Ohio-Based Landscaping Company to Pay $36,000 in Back Wages, $40,000 in H-2B Penalties
The U.S. Department of Labor (DOL) has announced that Alvarado Landscaping of Lorain, Ohio, violated a federal requirement of paying their H-2B temporary workers for their international transportation and meal expenses. The DOL said the landscaping company must pay $36,000 in back wages and $40,000 in H-2B penalties.
The federal law requires employers who hire H-2B temporary workers to pay their international transportation and meal expenses while they travel from their home country to the U.S. The landscaping company left it to the workers to bear their own travel expenses.
Back Wages and H-2B Penalties
The investigation conducted by the DOL’s Wage and Hour Division revealed that the landscaping company owed twelve temporary employees a total of $36,179 in back wages for violating the H-2B visa program. The company has also been issued $40,000 in civil money penalties.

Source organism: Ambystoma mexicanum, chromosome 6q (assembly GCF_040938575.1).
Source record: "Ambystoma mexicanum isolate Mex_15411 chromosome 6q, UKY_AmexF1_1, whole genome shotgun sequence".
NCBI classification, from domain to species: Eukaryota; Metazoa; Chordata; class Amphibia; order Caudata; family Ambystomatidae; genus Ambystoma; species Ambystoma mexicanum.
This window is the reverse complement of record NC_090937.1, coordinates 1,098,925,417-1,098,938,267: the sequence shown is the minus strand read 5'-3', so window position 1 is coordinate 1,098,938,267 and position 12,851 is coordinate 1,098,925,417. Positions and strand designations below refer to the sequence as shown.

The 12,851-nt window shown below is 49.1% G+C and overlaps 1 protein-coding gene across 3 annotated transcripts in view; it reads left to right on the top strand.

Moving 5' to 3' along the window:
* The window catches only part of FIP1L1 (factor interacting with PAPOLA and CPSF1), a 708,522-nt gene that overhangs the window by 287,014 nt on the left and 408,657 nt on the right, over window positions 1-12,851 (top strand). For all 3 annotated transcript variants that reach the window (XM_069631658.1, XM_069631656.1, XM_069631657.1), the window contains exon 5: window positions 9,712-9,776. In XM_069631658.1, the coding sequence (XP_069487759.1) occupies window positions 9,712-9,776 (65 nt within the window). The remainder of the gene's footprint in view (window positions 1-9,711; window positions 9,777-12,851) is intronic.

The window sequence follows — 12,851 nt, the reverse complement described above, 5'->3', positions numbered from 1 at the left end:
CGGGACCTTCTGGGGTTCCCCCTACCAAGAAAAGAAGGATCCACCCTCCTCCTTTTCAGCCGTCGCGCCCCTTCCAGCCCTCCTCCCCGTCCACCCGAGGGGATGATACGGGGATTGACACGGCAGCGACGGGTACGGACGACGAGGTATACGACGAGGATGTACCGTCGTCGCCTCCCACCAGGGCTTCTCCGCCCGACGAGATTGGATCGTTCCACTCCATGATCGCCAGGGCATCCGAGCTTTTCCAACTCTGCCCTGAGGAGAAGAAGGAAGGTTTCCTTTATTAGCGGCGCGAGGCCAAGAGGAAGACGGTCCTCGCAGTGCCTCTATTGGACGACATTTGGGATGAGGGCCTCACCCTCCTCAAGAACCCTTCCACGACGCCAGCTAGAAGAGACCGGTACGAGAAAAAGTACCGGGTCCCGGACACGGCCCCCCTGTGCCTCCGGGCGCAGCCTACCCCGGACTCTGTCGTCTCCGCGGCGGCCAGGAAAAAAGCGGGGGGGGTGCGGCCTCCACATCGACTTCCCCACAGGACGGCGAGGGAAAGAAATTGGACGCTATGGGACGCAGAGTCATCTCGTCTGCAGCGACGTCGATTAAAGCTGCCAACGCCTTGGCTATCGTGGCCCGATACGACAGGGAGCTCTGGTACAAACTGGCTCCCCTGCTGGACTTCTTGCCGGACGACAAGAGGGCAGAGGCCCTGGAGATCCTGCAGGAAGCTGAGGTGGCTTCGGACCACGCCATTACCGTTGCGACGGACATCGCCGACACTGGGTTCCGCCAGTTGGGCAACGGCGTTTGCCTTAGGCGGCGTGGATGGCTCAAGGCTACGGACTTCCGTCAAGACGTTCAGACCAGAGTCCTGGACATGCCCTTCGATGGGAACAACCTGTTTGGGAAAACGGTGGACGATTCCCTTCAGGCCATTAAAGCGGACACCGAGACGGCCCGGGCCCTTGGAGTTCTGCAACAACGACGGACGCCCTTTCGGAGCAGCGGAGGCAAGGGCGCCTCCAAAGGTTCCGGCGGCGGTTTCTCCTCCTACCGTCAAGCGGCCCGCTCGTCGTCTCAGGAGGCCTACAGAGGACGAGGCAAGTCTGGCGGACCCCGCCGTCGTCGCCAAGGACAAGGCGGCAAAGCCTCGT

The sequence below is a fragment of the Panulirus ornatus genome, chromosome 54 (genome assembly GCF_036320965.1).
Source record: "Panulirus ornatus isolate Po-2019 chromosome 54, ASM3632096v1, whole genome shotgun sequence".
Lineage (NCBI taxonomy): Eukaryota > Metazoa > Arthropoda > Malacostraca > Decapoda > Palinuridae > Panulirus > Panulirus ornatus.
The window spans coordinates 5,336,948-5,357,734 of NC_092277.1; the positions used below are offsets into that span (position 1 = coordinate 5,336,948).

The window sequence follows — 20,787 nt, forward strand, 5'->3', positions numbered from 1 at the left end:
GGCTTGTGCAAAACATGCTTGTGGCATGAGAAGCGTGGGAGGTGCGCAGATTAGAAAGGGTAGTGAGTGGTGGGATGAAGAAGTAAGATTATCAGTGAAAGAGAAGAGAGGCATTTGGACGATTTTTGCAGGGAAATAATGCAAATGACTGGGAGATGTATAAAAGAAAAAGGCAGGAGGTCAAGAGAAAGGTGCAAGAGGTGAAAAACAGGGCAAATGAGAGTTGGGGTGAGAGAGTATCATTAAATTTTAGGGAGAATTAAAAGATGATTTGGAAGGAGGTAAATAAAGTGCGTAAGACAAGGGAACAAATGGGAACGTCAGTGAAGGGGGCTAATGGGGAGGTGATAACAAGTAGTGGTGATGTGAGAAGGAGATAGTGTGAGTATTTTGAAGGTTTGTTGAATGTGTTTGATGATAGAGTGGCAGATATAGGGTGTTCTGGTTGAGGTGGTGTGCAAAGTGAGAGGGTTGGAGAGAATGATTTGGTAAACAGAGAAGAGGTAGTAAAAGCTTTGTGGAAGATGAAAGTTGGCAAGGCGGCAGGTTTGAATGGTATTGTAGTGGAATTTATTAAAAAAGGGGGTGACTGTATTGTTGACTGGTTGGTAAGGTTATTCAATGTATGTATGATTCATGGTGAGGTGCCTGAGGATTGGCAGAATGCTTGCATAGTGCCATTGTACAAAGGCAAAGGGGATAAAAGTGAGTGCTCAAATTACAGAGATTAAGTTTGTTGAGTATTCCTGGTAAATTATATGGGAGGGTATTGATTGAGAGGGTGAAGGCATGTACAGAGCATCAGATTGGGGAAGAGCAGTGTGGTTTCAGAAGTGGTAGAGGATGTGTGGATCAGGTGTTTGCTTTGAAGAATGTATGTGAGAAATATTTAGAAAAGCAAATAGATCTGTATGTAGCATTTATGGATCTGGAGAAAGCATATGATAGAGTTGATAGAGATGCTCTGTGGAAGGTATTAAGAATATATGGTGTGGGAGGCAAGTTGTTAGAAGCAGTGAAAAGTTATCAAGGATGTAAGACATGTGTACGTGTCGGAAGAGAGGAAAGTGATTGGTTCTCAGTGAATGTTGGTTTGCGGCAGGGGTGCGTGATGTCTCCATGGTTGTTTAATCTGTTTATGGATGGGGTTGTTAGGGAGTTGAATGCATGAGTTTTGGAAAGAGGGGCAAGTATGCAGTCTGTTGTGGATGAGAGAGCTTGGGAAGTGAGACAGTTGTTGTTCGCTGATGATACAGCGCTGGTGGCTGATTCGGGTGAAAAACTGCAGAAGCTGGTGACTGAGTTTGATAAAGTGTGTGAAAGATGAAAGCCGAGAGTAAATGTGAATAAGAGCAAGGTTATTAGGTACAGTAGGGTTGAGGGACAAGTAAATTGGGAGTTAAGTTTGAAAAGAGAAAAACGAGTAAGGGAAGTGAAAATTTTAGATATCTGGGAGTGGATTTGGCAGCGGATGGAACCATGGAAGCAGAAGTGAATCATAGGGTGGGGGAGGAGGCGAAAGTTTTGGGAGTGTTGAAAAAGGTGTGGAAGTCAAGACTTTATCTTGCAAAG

“These workers, who are away from their families for months at a time, deserve to be paid every penny of the wages they have legally earned,” said Wage and Hour Division District Director George Victory in Columbus, Ohio. “Enforcing the requirements of this program protects these vulnerable workers, protects U.S. workers in their industry, and levels the playing field for employers who play by the rules.”
The Wage and Hour Division determined that Alvarado Landscaping had committed the following violations:
- Failed to pay workers’ inbound and outbound international transportation and meal costs
- Paid H-2B workers overtime hours in cash at a rate less than the required wage
- Took impermissible deductions from workers’ pay to cover their housing
- Provided investigators with inaccurate time and pay records
Wages and the Fair Labor Standards Act
The Federal Labor Standards Act (FLSA) establishes minimum wages, overtime pay, recordkeeping, and various other standard labor requirements. The FLSA Minimum Wage is the federal minimum wage, currently $7.25 per hour. Some states have their own minimum wage laws. In situations where the employee is subject to both federal and state minimum wage laws, the employee is entitled to the higher minimum wage.
Employees are also to be paid for their overtime hours worked. Hours worked over 40 per workweek must be compensated at a rate not less than one- and one-half times the regular rate of pay. Additionally, there is no limit on the number of hours an employee who is 16 years and older can work overtime. Employers violating minimum wage requirements are usually investigated and slapped with civil penalties.